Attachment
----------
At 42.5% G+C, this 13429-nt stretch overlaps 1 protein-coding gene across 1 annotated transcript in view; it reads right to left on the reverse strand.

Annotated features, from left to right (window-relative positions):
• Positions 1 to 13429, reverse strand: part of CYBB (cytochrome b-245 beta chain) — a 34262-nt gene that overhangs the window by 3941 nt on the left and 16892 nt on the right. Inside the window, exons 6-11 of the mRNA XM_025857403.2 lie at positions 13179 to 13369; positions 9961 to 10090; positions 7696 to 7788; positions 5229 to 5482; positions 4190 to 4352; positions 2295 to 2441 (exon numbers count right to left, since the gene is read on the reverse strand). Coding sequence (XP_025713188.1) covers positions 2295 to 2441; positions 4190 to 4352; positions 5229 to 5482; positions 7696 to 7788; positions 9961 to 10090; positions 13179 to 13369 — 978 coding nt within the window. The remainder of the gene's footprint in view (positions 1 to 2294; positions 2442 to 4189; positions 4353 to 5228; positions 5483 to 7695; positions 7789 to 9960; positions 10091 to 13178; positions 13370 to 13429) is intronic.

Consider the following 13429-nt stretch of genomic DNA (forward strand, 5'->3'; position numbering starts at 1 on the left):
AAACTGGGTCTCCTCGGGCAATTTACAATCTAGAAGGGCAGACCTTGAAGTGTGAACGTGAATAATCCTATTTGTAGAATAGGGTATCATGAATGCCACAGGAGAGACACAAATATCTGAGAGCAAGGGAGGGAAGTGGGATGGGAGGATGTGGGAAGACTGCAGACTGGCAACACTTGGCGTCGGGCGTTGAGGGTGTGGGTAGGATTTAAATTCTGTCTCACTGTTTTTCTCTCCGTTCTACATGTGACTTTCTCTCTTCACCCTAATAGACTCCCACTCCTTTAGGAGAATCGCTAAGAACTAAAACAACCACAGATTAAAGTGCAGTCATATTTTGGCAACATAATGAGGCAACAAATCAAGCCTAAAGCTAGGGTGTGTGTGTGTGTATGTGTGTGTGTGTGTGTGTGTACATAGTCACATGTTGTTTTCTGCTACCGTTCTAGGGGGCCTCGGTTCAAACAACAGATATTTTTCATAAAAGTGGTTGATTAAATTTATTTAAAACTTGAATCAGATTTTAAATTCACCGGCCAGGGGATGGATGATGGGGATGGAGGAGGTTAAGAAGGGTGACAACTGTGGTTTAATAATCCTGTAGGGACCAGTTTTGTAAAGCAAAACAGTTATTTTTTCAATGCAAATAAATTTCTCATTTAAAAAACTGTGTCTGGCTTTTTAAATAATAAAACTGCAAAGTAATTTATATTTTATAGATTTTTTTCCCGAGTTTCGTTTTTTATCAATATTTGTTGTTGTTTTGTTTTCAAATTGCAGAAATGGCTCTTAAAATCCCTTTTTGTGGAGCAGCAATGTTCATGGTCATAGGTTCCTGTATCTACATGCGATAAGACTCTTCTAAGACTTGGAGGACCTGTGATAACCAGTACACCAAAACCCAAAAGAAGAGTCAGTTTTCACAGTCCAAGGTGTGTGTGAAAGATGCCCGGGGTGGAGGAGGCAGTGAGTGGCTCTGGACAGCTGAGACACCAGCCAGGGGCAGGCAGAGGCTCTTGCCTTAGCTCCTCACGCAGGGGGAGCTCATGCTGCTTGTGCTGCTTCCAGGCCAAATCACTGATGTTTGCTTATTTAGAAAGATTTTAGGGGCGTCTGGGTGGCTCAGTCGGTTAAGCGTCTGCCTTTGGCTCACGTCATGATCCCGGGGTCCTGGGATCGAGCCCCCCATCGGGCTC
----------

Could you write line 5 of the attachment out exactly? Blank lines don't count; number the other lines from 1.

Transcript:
AAACTGGGTCTCCTCGGGCAATTTACAATCTAGAAGGGCAGACCTTGAAGTGTGAACGTGAATAATCCTATTTGTAGAATAGGGTATCATGAATGCCACAGGAGAGACACAAATATCTGAGAGCAAGGGAGGGAAGTGGGATGGGAGGATGTGGGAAGACTGCAGACTGGCAACACTTGGCGTCGGGCGTTGAGGGTGTGGGTAGGATTTAAATTCTGTCTCACTGTTTTTCTCTCCGTTCTACATGTGACTTTCTCTCTTCACCCTAATAGACTCCCACTCCTTTAGGAGAATCGCTAAGAACTAAAACAACCACAGATTAAAGTGCAGTCATATTTTGGCAACATAATGAGGCAACAAATCAAGCCTAAAGCTAGGGTGTGTGTGTGTGTATGTGTGTGTGTGTGTGTGTGTACATAGTCACATGTTGTTTTCTGCTACCGTTCTAGGGGGCCTCGGTTCAAACAACAGATATTTTTCATAAAAGTGGTTGATTAAATTTATTTAAAACTTGAATCAGATTTTAAATTCACCGGCCAGGGGATGGATGATGGGGATGGAGGAGGTTAAGAAGGGTGACAACTGTGGTTTAATAATCCTGTAGGGACCAGTTTTGTAAAGCAAAACAGTTATTTTTTCAATGCAAATAAATTTCTCATTTAAAAAACTGTGTCTGGCTTTTTAAATAATAAAACTGCAAAGTAATTTATATTTTATAGATTTTTTTCCCGAGTTTCGTTTTTTATCAATATTTGTTGTTGTTTTGTTTTCAAATTGCAGAAATGGCTCTTAAAATCCCTTTTTGTGGAGCAGCAATGTTCATGGTCATAGGTTCCTGTATCTACATGCGATAAGACTCTTCTAAGACTTGGAGGACCTGTGATAACCAGTACACCAAAACCCAAAAGAAGAGTCAGTTTTCACAGTCCAAGGTGTGTGTGAAAGATGCCCGGGGTGGAGGAGGCAGTGAGTGGCTCTGGACAGCTGAGACACCAGCCAGGGGCAGGCAGAGGCTCTTGCCTTAGCTCCTCACGCAGGGGGAGCTCATGCTGCTTGTGCTGCTTCCAGGCCAAATCACTGATGTTTGCTTATTTAGAAAGATTTTAGGGGCGTCTGGGTGGCTCAGTCGGTTAAGCGTCTGCCTTTGGCTCACGTCATGATCCCGGGGTCCTGGGATCGAGCCCCCCATCGGGCTC